Then too it is overlooking the depletion of forest in GB, which was a direct result of "common ownership." We should note that such depletion resulted in stripping much of the eastern US of timber as well during the colonial times.

 
tel jetson
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Storm wrote:
The use of strawmen and implicit ad hominem certainly cannot and does not make for a sound case for denial of the value of others.



to meet paul's standards, I'm going to let that slide.

Storm wrote:
Perhaps looking at the actual arguments given and employing sound reasoning would make for a more productive and reasoned discussion. At the very least it would not leave oneself open to the very criticism of failure to employ respect for persons, which already defeats the notion of "common ownership."



alright.  one of the ways I try to employ respect for persons is by not assuming I know all about the insides of their minds.  I do want to address some of the arguments Storm made, as well.  Kerrick did a pretty good job of that already, but I'll add my own take on it.

Storm wrote:
It is worth pointing out that there is a reason why the consequences of "shared" or "unowned" property are named. (Tragedy of the Commons ) It is because without ownership you have no stake in the land, no security in it, and little if any reason to care for or improve it.



from my own point of view, I have plenty of stake in plenty of land that I don't own.  from a purely selfish angle, land I don't own supports plants that produce oxygen I need to breathe.  relatively un-eroded land purifies the water I need to drink.  other land supports creatures that enrich the land I live on.  other land is a source of all sorts of biodiversity that allows my life to go on for a while.  for these reasons and more I care for it and try to improve it.

from a slightly less selfish angle, I prefer to see other folks living healthy lives on healthy land, too.  I prefer to see land held in common respected by everyone, and so I respect it myself.

I believe that Storm is absolutely right about some people: some folks, if given the chance, will extract all they can from a common resource without regard to consequences for others.  but the way the statement was phrased, it that everyone would behave that way, and I know for a fact that that is not true.  I really doubt I'm the only person who would not behave that way, but I'm enough to make such a broad generalization false.

Storm wrote:
As for Anderson's non-examples, I do agree that he is abusing the term "commons" and that the reference to it here at best a clear case of equivocation. The historic use he refers to is one of short term ownership, where anyone can choose to improve a section of the property during which time it is theirs alone, but if abandoned could then be used by another. This is a far cry from "common ownership." This is more closely analogous to beach examples where you have exclusive use of your patch of the beach as long as you occupy it.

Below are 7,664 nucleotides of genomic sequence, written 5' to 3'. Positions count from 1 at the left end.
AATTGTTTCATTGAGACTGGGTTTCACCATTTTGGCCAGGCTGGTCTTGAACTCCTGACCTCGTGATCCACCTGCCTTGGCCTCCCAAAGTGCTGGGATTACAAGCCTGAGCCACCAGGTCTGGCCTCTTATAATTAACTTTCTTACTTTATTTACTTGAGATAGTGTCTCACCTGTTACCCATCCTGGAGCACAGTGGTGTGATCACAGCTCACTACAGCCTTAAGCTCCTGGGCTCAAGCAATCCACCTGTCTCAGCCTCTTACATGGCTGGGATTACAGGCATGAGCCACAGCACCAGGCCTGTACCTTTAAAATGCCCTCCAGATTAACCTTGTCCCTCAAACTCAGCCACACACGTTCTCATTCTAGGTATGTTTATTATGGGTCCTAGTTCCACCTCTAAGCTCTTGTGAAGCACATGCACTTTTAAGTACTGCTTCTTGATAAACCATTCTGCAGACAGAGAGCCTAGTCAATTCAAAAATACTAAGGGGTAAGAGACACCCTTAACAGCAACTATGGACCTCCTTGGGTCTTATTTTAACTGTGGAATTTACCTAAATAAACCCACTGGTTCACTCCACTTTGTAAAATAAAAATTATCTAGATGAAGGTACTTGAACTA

I don't believe they are "non-examples".  they seem like pretty solid real examples of commons to me.  rather, I would say that the fellow who first wrote about the tragedy of the commons, Garrett Hardin, was dealing in the abstract and hypothetical rather than in concrete examples.

maybe because he's writing about abstract ideas, Hardin's essay does have applications, just not to actual commons.  I believe that traditional commons worked very well because they were used and cared for by a relatively small number of people who knew each other and would not be wont to take obvious advantage of each other, so the tragedy of the commons never materialized.

other situations that have had the term "commons" applied to them, such as national forests and fisheries, do suffer from what Hardin describes.  I believe that's because of the larger scale of potential users.  it is impossible to be in close relationship with all the folks who are affected by the harvesting of timber from national forests or ocean resources, for example, so it seems much less likely that any person using those resources would take into consideration the consequences of their actions for everyone else.  that doesn't guarantee that folks will abuse common resources, but I think it does make it more likely.

the prisoners' dilemma and the idea of externalities seem to be related to this as well.

Storm wrote:
Then too it is overlooking the depletion of forest in GB, which was a direct result of "common ownership." We should note that such depletion resulted in stripping much of the eastern US of timber as well during the colonial times.



could you go into that a little deeper, Storm?  how was that a direct result of common ownership and not just a consequence of short-sighted consumption?

(edited to stay on topic)
 
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I think that this topic is of massive importance.  I honestly believe that in time, this thread could turn out to be one of the most important threads of all time for these forums. 

Note that this thread has already been read neraly 2000 times.  If things go well, I would like to think that this thread will be read more than 100,000 times. 

I would like to ask people to re-examine this thread for their own contributions.  For this difficult topic to move forward, please take the time to carefully polish your posts to reflect your position.  I think it is admirable to stand firmly on your own ground and to not suggest that any person on permies has a position that is anything less than perfect.  In other words, let your position stand on it's own, without taking a club to the position of another.